Tuesday, October 27, 2015

Book 69-Hunger (105th Book)

The book of the month for September was Hunger by Knut Hamsun....never mind that it is now October! I read through this novel in less than a week and I am hopeful that means I will catch up in the following months. My slacking off in the month of August has really set me back! Hunger was an easy read and one that I was thoroughly fascinated by. It is written by a Norwegian author, but has a lot of similarities to Russian novels, namely in its treatment of the poor instead of the wealthy.

Hunger reminded me a great deal of Crime and Punishment, Malone Dies and also Kafka's novels. The further down the list I get the more I realize that having these classics under my belt will allow me to make comparisons between authors and novels. There is truly nothing new under the sun.

This novel follows a nameless narrator who is slowly starving to death as he fumbles around trying to make a living. The story follows him as he tries to raise money through various means, as his hair falls out due to malnourishment and also as his mind gives way to fantastical ramblings. This is one of the clearest and easiest to follow examples of stream of consciousness literature that I have read to date. I am not always a fan of stream of consciousness literature, but this one does the job well.

I have always been a fan of literature that focuses on the poor and this novel didn't disappointment me. It really shows the struggles that the poor and homeless face in a realistic and terrifying manner. It is HARD work trying to find a way to feed yourself everyday when you don't have a roof over your head and every action is harder when compounded by hunger. Rather than focus on just the day to day suffering of the narrator we also see some of his psychological troubles as well. Like many, when faced with hard trials he believes that God is against him. "Was the hand of the Lord turned against me?" He also wonders what makes him different from everyone else and why all this trouble has to happen to him specifically. "Was I not just as much entitled to live as anyone else?" I think these are common thoughts that people ask themselves when facing difficult challenges.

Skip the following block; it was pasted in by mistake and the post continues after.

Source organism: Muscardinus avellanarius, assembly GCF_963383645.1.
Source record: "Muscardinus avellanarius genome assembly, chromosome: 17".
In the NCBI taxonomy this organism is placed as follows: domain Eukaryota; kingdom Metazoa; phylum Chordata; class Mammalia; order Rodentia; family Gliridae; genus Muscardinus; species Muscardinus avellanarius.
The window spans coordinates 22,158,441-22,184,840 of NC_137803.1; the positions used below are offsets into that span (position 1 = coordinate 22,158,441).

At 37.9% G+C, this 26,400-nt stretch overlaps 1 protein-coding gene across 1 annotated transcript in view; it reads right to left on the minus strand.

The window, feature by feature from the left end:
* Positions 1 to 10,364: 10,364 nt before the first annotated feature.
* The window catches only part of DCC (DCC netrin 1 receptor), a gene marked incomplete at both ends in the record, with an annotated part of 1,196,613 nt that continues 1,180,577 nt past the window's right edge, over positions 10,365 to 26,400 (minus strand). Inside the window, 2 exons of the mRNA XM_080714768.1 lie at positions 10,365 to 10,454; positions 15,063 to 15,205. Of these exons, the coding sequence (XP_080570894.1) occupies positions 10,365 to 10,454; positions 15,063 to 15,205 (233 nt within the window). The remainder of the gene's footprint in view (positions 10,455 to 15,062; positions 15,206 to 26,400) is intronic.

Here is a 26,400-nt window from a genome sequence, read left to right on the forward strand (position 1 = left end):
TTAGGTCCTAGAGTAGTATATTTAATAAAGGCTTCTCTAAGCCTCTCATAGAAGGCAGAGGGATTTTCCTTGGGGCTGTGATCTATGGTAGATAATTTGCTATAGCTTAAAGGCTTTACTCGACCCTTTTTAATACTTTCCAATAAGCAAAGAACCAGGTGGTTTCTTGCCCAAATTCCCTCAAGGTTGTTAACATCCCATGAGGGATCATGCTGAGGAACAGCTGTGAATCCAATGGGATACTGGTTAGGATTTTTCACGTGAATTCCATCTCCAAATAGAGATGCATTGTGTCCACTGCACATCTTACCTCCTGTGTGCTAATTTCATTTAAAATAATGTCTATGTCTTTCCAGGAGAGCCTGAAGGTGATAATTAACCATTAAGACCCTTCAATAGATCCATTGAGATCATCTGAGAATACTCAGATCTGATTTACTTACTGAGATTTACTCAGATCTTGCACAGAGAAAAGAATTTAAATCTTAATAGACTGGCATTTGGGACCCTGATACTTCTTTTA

The novel also has a feeling of poetry to it. There are several descriptions of surroundings that are quite beautiful. "It is the reign of Autumn, the height of the Carnival of Decay." The narrator has heightened senses due to his hunger and pays attention to everything including the minute details.

I had never heard of these novel before, but I was pleasantly surprised by it. It may just be one of the few novels that I would rate highly at the tail end of this list. The further down I go the grumpier I get. I was happy to find this gem which I was quite pleased with. I have no idea what to expect from the next novel, Berlin Alexanderplatz but I will pick it up from the library this weekend since it is still quite pricey as an ebook and I don't know what I will think of it.

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